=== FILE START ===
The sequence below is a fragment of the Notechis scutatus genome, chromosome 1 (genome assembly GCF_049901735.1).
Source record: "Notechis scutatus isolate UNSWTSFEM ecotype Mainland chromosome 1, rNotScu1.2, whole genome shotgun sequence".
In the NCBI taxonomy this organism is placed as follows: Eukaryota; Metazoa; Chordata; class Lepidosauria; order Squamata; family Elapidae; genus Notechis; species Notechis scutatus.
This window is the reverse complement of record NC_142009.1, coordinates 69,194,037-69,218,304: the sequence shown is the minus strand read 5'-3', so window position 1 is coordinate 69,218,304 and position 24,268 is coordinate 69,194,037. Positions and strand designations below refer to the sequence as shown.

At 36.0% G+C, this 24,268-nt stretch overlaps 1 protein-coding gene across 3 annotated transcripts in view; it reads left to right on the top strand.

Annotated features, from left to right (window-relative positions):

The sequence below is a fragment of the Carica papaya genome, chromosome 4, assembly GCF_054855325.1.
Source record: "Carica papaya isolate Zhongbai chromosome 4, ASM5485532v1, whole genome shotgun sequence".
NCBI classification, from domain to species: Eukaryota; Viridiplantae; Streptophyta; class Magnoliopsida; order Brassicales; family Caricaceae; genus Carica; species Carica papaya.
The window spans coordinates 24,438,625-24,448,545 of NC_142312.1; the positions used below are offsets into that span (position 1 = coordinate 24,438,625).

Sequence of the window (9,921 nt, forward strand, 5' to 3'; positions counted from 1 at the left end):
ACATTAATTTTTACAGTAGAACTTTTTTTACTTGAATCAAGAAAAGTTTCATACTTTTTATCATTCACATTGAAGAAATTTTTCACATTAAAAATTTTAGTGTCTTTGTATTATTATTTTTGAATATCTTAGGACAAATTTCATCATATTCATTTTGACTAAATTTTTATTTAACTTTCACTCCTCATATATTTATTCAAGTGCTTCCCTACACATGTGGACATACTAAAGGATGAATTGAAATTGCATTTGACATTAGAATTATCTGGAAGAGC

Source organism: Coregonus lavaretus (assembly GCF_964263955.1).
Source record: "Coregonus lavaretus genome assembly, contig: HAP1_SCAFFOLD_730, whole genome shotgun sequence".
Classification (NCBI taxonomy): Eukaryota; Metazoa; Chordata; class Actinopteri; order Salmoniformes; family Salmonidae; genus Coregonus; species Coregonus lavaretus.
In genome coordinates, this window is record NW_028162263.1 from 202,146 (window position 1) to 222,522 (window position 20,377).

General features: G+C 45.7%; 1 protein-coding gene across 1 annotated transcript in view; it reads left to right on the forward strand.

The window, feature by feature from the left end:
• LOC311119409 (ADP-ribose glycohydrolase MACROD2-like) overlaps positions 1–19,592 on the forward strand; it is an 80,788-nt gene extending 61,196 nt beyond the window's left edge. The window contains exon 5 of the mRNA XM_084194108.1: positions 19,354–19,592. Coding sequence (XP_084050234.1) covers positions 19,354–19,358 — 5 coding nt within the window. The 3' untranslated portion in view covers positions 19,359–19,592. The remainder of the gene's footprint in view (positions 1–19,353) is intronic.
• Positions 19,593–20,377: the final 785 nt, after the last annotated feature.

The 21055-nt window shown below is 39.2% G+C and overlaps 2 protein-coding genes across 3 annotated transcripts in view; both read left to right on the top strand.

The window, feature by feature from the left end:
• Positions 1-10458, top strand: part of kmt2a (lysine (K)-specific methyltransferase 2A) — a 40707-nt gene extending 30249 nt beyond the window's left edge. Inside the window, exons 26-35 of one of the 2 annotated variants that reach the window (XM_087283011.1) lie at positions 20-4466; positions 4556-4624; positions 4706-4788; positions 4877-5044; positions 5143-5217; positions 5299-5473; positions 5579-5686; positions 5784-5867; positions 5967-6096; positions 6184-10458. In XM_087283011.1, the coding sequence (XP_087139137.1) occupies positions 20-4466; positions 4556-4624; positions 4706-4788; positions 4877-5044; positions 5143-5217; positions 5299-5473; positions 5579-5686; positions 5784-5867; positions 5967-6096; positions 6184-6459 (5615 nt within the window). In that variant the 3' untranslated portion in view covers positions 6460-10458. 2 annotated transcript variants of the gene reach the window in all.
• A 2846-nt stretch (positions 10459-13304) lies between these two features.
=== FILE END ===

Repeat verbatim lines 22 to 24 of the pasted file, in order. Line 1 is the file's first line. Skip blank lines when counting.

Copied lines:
The window, feature by feature from the left end:
• Positions 1-10458, top strand: part of kmt2a (lysine (K)-specific methyltransferase 2A) — a 40707-nt gene extending 30249 nt beyond the window's left edge. Inside the window, exons 26-35 of one of the 2 annotated variants that reach the window (XM_087283011.1) lie at positions 20-4466; positions 4556-4624; positions 4706-4788; positions 4877-5044; positions 5143-5217; positions 5299-5473; positions 5579-5686; positions 5784-5867; positions 5967-6096; positions 6184-10458. In XM_087283011.1, the coding sequence (XP_087139137.1) occupies positions 20-4466; positions 4556-4624; positions 4706-4788; positions 4877-5044; positions 5143-5217; positions 5299-5473; positions 5579-5686; positions 5784-5867; positions 5967-6096; positions 6184-6459 (5615 nt within the window). In that variant the 3' untranslated portion in view covers positions 6460-10458. 2 annotated transcript variants of the gene reach the window in all.
• A 2846-nt stretch (positions 10459-13304) lies between these two features.